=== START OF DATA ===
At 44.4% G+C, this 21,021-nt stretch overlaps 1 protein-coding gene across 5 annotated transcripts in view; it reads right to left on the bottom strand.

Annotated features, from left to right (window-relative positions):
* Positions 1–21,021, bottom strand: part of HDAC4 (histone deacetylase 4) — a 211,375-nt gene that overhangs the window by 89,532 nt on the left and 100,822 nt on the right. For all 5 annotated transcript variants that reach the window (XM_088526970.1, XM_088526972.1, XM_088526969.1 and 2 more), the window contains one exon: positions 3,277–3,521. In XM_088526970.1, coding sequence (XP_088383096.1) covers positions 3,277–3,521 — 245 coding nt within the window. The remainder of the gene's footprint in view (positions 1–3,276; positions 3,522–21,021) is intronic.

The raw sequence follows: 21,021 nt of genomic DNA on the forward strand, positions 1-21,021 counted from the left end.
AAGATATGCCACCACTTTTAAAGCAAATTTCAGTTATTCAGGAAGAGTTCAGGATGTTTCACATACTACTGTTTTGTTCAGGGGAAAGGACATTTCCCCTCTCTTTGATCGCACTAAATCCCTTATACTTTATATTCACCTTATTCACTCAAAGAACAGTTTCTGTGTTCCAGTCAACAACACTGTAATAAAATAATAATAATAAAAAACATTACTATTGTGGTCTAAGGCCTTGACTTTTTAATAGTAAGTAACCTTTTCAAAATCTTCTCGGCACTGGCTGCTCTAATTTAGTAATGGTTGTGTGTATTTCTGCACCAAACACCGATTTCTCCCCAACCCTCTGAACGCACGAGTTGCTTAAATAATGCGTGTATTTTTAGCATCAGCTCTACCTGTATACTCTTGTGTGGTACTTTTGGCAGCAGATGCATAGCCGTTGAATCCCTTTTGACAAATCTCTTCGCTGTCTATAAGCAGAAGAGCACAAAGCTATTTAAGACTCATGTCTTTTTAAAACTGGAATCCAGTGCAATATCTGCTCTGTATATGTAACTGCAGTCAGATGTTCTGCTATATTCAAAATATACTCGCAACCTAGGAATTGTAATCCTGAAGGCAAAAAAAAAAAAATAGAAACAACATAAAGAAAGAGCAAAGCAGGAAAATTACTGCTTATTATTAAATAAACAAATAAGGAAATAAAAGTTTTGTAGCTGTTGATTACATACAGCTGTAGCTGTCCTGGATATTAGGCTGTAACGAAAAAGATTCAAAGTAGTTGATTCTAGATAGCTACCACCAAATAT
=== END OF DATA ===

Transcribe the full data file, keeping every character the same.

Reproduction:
At 44.4% G+C, this 21,021-nt stretch overlaps 1 protein-coding gene across 5 annotated transcripts in view; it reads right to left on the bottom strand.

Annotated features, from left to right (window-relative positions):
* Positions 1–21,021, bottom strand: part of HDAC4 (histone deacetylase 4) — a 211,375-nt gene that overhangs the window by 89,532 nt on the left and 100,822 nt on the right. For all 5 annotated transcript variants that reach the window (XM_088526970.1, XM_088526972.1, XM_088526969.1 and 2 more), the window contains one exon: positions 3,277–3,521. In XM_088526970.1, coding sequence (XP_088383096.1) covers positions 3,277–3,521 — 245 coding nt within the window. The remainder of the gene's footprint in view (positions 1–3,276; positions 3,522–21,021) is intronic.

The raw sequence follows: 21,021 nt of genomic DNA on the forward strand, positions 1-21,021 counted from the left end.
AAGATATGCCACCACTTTTAAAGCAAATTTCAGTTATTCAGGAAGAGTTCAGGATGTTTCACATACTACTGTTTTGTTCAGGGGAAAGGACATTTCCCCTCTCTTTGATCGCACTAAATCCCTTATACTTTATATTCACCTTATTCACTCAAAGAACAGTTTCTGTGTTCCAGTCAACAACACTGTAATAAAATAATAATAATAAAAAACATTACTATTGTGGTCTAAGGCCTTGACTTTTTAATAGTAAGTAACCTTTTCAAAATCTTCTCGGCACTGGCTGCTCTAATTTAGTAATGGTTGTGTGTATTTCTGCACCAAACACCGATTTCTCCCCAACCCTCTGAACGCACGAGTTGCTTAAATAATGCGTGTATTTTTAGCATCAGCTCTACCTGTATACTCTTGTGTGGTACTTTTGGCAGCAGATGCATAGCCGTTGAATCCCTTTTGACAAATCTCTTCGCTGTCTATAAGCAGAAGAGCACAAAGCTATTTAAGACTCATGTCTTTTTAAAACTGGAATCCAGTGCAATATCTGCTCTGTATATGTAACTGCAGTCAGATGTTCTGCTATATTCAAAATATACTCGCAACCTAGGAATTGTAATCCTGAAGGCAAAAAAAAAAAAATAGAAACAACATAAAGAAAGAGCAAAGCAGGAAAATTACTGCTTATTATTAAATAAACAAATAAGGAAATAAAAGTTTTGTAGCTGTTGATTACATACAGCTGTAGCTGTCCTGGATATTAGGCTGTAACGAAAAAGATTCAAAGTAGTTGATTCTAGATAGCTACCACCAAATAT